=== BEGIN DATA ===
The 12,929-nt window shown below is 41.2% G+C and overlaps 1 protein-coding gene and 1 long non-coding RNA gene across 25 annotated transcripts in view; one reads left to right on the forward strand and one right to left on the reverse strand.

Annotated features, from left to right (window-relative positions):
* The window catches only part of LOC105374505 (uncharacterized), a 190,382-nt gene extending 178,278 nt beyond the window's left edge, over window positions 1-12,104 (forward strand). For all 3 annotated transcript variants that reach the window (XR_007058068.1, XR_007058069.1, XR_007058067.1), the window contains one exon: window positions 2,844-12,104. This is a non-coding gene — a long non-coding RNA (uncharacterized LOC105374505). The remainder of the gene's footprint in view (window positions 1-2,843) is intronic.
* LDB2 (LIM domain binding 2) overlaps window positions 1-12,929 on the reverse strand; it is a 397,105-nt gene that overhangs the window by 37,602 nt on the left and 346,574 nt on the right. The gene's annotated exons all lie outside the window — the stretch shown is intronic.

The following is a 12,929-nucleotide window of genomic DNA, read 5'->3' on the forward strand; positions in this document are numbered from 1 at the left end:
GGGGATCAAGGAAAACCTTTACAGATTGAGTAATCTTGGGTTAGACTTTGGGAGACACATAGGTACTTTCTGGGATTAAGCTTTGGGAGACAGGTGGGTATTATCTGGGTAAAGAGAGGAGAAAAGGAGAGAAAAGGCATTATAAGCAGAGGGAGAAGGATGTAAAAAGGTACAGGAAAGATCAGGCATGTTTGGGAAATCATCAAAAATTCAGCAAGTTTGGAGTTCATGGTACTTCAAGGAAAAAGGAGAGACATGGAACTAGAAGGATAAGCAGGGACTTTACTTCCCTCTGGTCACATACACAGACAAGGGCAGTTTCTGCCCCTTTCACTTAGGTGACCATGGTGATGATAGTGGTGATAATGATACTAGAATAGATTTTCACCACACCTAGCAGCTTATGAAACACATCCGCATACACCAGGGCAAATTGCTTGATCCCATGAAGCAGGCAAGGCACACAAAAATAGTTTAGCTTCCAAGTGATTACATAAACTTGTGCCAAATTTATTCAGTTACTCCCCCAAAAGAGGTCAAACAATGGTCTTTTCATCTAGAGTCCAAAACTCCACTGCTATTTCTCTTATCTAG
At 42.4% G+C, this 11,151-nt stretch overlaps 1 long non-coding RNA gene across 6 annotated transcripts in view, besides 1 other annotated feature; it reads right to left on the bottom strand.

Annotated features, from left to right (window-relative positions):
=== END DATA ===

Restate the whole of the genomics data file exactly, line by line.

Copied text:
The 12,929-nt window shown below is 41.2% G+C and overlaps 1 protein-coding gene and 1 long non-coding RNA gene across 25 annotated transcripts in view; one reads left to right on the forward strand and one right to left on the reverse strand.

Annotated features, from left to right (window-relative positions):
* The window catches only part of LOC105374505 (uncharacterized), a 190,382-nt gene extending 178,278 nt beyond the window's left edge, over window positions 1-12,104 (forward strand). For all 3 annotated transcript variants that reach the window (XR_007058068.1, XR_007058069.1, XR_007058067.1), the window contains one exon: window positions 2,844-12,104. This is a non-coding gene — a long non-coding RNA (uncharacterized LOC105374505). The remainder of the gene's footprint in view (window positions 1-2,843) is intronic.
* LDB2 (LIM domain binding 2) overlaps window positions 1-12,929 on the reverse strand; it is a 397,105-nt gene that overhangs the window by 37,602 nt on the left and 346,574 nt on the right. The gene's annotated exons all lie outside the window — the stretch shown is intronic.

The following is a 12,929-nucleotide window of genomic DNA, read 5'->3' on the forward strand; positions in this document are numbered from 1 at the left end:
GGGGATCAAGGAAAACCTTTACAGATTGAGTAATCTTGGGTTAGACTTTGGGAGACACATAGGTACTTTCTGGGATTAAGCTTTGGGAGACAGGTGGGTATTATCTGGGTAAAGAGAGGAGAAAAGGAGAGAAAAGGCATTATAAGCAGAGGGAGAAGGATGTAAAAAGGTACAGGAAAGATCAGGCATGTTTGGGAAATCATCAAAAATTCAGCAAGTTTGGAGTTCATGGTACTTCAAGGAAAAAGGAGAGACATGGAACTAGAAGGATAAGCAGGGACTTTACTTCCCTCTGGTCACATACACAGACAAGGGCAGTTTCTGCCCCTTTCACTTAGGTGACCATGGTGATGATAGTGGTGATAATGATACTAGAATAGATTTTCACCACACCTAGCAGCTTATGAAACACATCCGCATACACCAGGGCAAATTGCTTGATCCCATGAAGCAGGCAAGGCACACAAAAATAGTTTAGCTTCCAAGTGATTACATAAACTTGTGCCAAATTTATTCAGTTACTCCCCCAAAAGAGGTCAAACAATGGTCTTTTCATCTAGAGTCCAAAACTCCACTGCTATTTCTCTTATCTAG
At 42.4% G+C, this 11,151-nt stretch overlaps 1 long non-coding RNA gene across 6 annotated transcripts in view, besides 1 other annotated feature; it reads right to left on the bottom strand.

Annotated features, from left to right (window-relative positions):